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Answering a Housing Affordability Question

By Tim Kachmar

Some people are aghast at a comment I made that affordability does not belong in Amherst. Below I provide my justification for making that comment.

What qualifies as affordable based on how affordability is calculated by the state, the concept of affordability does not even make sense for a town like Amherst. So yes - I made that comment, but as usual it is being totally misunderstood because some are so blindly married to the IIHO (more on that below). In a recent post on the Amherst Resident’s Only Facebook page, Katie Holt Button (hi Sally W) asked me a series of questions regarding Pendleton Farms – the ideal “affordable” housing development created under the IIHO.

I’d like to address the “affordability” comment that Katie HB and all IIHO supporters keep repeating. Per her post, Katie is “struggling to identify what I find offensive in the development. Is it the 2 bedrooms and the type of affordable housing you don’t believe belongs in Amherst?” Clearly you and Sally and the other IIHO supporters have not even cracked Zillow to find out what the price of the these “affordable” units are going for.

Your ideal two-bedroom unit is going for $439,933 dollars, more than the 3 bedroom, although not by much. Is that Affordable to you? Even rental units are quite pricy at almost $2000 for a one-bedroom 55+ apartment. Oh, and those “open space” pictures look sweet. Lush!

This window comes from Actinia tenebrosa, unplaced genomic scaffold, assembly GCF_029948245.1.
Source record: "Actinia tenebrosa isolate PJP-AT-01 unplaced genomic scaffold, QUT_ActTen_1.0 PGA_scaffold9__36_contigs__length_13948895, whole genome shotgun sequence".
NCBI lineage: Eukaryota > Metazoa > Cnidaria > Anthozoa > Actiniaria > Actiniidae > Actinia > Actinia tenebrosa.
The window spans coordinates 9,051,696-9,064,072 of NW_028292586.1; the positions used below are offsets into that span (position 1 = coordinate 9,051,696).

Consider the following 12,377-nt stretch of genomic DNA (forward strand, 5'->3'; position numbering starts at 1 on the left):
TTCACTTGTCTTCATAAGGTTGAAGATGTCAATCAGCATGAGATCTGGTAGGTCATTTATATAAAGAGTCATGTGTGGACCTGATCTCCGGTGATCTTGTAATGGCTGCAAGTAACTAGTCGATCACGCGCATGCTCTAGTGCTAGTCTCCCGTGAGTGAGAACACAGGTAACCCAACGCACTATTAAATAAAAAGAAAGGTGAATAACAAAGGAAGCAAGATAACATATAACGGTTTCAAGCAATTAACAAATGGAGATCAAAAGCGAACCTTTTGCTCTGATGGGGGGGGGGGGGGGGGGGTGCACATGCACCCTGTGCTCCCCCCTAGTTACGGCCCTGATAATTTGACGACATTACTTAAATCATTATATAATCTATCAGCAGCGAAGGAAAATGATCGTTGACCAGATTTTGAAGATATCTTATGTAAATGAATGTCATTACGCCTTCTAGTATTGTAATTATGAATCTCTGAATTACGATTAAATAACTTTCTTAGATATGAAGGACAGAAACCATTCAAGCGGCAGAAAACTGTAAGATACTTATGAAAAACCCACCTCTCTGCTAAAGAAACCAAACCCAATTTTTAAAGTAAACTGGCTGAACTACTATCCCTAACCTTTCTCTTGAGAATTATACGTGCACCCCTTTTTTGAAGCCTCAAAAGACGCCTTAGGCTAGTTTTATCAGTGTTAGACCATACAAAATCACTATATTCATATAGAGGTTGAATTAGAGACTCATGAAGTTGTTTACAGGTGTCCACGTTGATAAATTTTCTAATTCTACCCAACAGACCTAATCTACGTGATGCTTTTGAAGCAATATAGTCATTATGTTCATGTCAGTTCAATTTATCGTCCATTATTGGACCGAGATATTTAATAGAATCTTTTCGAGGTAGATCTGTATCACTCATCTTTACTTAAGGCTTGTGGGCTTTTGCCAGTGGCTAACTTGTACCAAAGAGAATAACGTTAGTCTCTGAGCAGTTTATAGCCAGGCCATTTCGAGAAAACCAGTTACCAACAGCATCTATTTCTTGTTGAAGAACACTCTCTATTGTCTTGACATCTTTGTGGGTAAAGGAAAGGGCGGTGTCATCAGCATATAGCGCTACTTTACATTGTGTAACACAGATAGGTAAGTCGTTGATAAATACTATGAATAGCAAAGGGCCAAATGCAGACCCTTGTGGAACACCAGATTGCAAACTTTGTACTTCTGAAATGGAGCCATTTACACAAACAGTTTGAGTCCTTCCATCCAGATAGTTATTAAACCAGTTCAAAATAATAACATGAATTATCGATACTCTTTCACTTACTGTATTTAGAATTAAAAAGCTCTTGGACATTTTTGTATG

Do you know the state of NH calculates affordability if 30 percent or less of the household’s income is spent on housing costs. “Workforce housing" is ownership housing that is affordable to a family of four earning up to 100 percent of the median income for the area, or rental housing that is affordable to a family of three earning up to 60 percent of the median income for the area. (Reference)

The median household income in Amherst, NH in 2019 was $140,019, which was 44.3% greater than the median annual income of $77,933 across the entire state of New Hampshire. Compared to the median income of $89,384 in 2000 this represents an increase of 36.2%. The per capita income in 2019 was $58,911, which means an increase of 39.7% compared to 2000 when it was $35,531. (Reference)

According to the 2020 NRPC report on Amherst, “Workforce housing” per NH RSA 674:58-61, means housing which is intended for sale, and which is affordable to a household with an income of no more than 100 percent of the median income for a 4-person household for the metropolitan area. “Workforce housing” also means rental housing which is affordable to a household with an income of no more than 60 percent of the median income for a 3-person household for the metropolitan area. For Amherst, this would be $336,500 for a house, and $1,390 for rent. We know that housing prices have risen significantly since then with the median house price in Amherst being $550,000 per Right now, with interest rates, that is $4,132 per month for your mortgage, and $3,309 for the affordable house in Pendleton Farms, the two-bedroom, 1,550 square foot house (30 year fixed rate at ~7% interest). The down payments were $110,000 and $88,000, respectively.

The ideal IIHO Pendleton Farms providing "affordable" housing is way over the State's recommended limits per RS NH RSA 674:58-61 for both housing price and rent.